There has been much in the news lately about marijuana. With Washington and Colorado passing recreational use laws, and our own state having a medical marijuana law, it’s no wonder that young people are confused about this gateway drug. To add to the confusion, Gov. John Kitzhaber signed a bill into law legalizing medical marijuana dispensaries. How that will play out here and in other cities across the state, has yet to be seen.

Many cities are taking a “not in my backyard” approach, passing temporary bans on such establishments, until more clarification emerges on how that will look for Oregon. It is up to the Oregon Health Authority to establish procedures and guidelines for licensing and regulating these medical marijuana dispensaries.

As a teacher for the past 22 years, I have seen some of my own students fall into the dangerous pit of drug use. I am concerned about the recent trends I see in our young people regarding substance abuse, especially marijuana.

I decided to do some research and share the results with you with a hope that we all can band together to help our kids have a bright future by choosing to live above the influence.

The access to this gateway drug, as well as a change in the perception that marijuana is not harmful has caused an increase in the use of pot — both here in Oregon and nationwide.

In the Tigard-Tualatin School District, we have seen a corresponding increase in the number of Office Discipline Referrals for drugs. Tualatin High has seen a gradual rise from 24 referrals for the 2009-10 school year to 47 in 2012-13. This school year, with more of a focus on catching kids who are under the influence at school, we have had 53 office discipline referrals through March 3.

It may appear that more students are using, but what it probably means is just that we are catching more of them; a more accurate assessment of drug use in the school.

Parents should be on the lookout for the new and more discreet ways their child could be using marijuana. For example, the smell of marijuana when smoked is very strong. Enter “Vape Pens,” battery-operated small vaporizers that look like a pen, but when you remove the cap, they are a sneaky tool allowing users to vaporize dry “herbs” like tobacco or marijuana. In this way, users are avoiding the smell (of tobacco or pot) and might be more likely to fly under the radar of detection. This was news to me, and to other teachers in our school. Nonetheless, one of our staff verified this is often how our kids are using at school.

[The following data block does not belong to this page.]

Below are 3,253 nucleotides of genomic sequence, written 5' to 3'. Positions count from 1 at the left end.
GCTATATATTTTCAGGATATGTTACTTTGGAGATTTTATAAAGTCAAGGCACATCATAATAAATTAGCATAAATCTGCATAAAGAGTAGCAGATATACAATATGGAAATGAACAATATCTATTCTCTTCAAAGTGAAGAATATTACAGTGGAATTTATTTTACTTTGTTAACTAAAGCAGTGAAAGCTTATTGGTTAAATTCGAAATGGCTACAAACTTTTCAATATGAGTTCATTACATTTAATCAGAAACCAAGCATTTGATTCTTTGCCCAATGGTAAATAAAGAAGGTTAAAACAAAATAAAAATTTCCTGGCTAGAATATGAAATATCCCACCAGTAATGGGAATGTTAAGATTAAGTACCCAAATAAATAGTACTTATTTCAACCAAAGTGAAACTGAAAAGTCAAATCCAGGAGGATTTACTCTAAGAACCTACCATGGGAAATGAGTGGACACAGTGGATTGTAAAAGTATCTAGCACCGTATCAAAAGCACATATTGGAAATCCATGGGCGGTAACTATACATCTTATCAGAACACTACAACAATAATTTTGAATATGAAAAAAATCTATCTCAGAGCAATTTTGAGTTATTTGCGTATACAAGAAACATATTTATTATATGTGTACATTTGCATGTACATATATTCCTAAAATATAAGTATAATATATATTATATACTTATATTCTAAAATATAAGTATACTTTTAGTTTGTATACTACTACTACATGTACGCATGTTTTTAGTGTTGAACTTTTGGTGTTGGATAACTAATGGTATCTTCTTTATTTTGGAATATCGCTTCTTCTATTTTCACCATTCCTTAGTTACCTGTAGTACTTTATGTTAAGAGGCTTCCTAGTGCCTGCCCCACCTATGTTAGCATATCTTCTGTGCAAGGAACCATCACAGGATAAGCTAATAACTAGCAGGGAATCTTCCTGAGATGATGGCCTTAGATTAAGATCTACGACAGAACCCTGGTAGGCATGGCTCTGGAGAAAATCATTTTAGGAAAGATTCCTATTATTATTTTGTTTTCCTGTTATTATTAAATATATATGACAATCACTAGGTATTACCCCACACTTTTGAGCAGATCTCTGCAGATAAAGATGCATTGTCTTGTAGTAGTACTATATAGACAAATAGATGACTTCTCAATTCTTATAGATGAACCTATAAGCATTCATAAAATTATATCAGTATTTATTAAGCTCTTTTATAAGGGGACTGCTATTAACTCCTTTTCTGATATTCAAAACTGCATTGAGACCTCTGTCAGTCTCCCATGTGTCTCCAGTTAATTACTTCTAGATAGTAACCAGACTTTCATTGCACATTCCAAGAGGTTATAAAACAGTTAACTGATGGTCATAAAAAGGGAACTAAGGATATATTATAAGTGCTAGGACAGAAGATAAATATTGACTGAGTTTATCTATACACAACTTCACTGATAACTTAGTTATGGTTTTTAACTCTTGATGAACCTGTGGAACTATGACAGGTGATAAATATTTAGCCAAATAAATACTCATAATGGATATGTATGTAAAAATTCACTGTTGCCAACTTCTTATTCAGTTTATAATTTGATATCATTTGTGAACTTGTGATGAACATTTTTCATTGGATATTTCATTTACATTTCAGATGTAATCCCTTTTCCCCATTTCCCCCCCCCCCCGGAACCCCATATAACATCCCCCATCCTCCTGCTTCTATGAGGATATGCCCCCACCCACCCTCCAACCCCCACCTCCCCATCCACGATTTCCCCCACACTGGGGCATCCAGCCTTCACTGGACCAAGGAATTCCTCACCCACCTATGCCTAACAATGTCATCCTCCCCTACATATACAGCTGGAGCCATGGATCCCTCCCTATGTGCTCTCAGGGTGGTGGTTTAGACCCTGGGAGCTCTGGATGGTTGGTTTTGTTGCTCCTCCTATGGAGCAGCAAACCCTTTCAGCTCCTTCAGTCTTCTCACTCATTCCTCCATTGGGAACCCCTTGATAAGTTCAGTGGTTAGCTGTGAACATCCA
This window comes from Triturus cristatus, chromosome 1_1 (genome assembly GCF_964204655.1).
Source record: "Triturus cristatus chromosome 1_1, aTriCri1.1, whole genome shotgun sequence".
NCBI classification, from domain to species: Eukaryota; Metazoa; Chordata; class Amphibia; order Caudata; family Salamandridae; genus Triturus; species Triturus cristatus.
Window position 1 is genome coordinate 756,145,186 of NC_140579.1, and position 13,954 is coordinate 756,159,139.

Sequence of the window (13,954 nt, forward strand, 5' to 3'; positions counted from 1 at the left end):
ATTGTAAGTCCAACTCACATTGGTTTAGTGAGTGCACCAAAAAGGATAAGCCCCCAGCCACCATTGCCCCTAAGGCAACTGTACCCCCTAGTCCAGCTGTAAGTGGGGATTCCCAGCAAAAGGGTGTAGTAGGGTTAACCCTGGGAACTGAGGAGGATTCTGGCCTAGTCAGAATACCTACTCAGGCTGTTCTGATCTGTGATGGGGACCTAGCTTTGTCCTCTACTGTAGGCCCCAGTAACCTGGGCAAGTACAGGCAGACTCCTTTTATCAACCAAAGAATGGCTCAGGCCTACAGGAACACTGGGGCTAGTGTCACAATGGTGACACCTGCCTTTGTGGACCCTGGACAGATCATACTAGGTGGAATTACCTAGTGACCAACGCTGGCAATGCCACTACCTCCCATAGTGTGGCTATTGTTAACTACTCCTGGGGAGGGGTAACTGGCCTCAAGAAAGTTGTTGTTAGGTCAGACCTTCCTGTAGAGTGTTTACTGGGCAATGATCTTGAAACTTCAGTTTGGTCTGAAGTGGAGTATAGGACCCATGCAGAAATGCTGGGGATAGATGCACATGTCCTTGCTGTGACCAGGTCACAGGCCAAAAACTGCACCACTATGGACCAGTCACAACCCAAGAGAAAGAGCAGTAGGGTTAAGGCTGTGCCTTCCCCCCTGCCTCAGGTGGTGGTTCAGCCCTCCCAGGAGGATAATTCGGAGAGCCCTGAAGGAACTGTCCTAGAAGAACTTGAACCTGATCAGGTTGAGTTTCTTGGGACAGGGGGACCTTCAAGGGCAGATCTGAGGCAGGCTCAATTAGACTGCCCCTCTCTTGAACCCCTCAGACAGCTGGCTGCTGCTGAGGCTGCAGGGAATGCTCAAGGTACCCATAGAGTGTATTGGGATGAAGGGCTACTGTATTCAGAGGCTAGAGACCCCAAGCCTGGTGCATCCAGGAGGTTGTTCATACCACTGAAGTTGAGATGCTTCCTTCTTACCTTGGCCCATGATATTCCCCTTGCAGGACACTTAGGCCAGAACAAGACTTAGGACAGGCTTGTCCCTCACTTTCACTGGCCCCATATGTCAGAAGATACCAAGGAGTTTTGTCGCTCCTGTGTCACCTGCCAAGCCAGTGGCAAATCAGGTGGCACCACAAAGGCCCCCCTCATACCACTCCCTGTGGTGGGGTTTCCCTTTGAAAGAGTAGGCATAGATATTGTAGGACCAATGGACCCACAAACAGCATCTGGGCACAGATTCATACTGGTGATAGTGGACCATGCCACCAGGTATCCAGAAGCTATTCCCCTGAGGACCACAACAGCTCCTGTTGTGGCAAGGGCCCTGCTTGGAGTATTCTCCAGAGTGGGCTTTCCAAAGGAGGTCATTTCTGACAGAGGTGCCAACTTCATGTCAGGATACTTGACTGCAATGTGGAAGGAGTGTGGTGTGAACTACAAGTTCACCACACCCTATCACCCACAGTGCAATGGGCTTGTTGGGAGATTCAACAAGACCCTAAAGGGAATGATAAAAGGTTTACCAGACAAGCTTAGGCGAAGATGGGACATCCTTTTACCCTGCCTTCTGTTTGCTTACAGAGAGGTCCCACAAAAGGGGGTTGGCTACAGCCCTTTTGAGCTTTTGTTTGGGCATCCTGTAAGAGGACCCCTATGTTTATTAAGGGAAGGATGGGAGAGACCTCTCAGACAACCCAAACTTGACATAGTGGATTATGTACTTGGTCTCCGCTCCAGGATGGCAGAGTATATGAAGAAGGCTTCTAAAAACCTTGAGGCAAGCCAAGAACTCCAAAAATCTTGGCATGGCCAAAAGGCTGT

It is a confusing time for kids regarding marijuana. They are getting a mixed message about this drug, and it’s our responsibility as adults to do what we can to give our young people the real scoop on pot.

An unforeseen problem with legalizing marijuana for medical or recreational use as an adult, is that it increases access to the drug for our young people.

A February 2014 study at NYU Langone Medical Center found that a large percentage of high school students normally at low risk for marijuana use reported intention to use marijuana if it were legal.

The young brain is especially vulnerable to marijuana. In a recent study (Northwestern Medicine, 2013), it was found that even two years after a regular marijuana-smoker stops smoking, there may be permanent changes to the structures in their brains. These marijuana-related brain abnormalities correlate with poor memory performance and look similar to schizophrenia-related brain abnormalities. Furthermore, the younger a person is when marijuana use begins, the more severe the damage to (his or her) brain.

A different study, released on July 1, 2013, conducted by scientists at Imperial College London, and King’s College London, found that “long-term cannabis users tend to produce less dopamine, a neurochemical directly linked to motivation and reward.” They used PET brain imaging to see the effects — and those who began smoking marijuana at a younger age had the lowest dopamine levels.

Additionally, even when subjects quit smoking pot two years earlier, those who started at a younger age had the lowest current levels of dopamine. This suggests cannabis use may be the cause of the difference in dopamine levels.

We, as parents and educators, need to increase our efforts to educate young people about the potential health hazards associated with marijuana use. Additionally, we should encourage an active lifestyle, to stimulate the body’s own production of endocannibinoids. It is this natural endocannabinoid system that regulates anxiety and the body’s response to stress. Chronic stress or an acute emotional trauma can stunt this system, causing anxiety.

Unfortunately, those who smoke marijuana to relieve anxiety end up short-circuiting their body’s own endocannabinoid system with repeated marijuana use. Encouraging drug-free activities, such as exercise, or yoga, or meditation, is likely more effective at reducing anxiety in the long run.

Kathy Hollamon is a content area leader in health and physical education for Tualatin High School.

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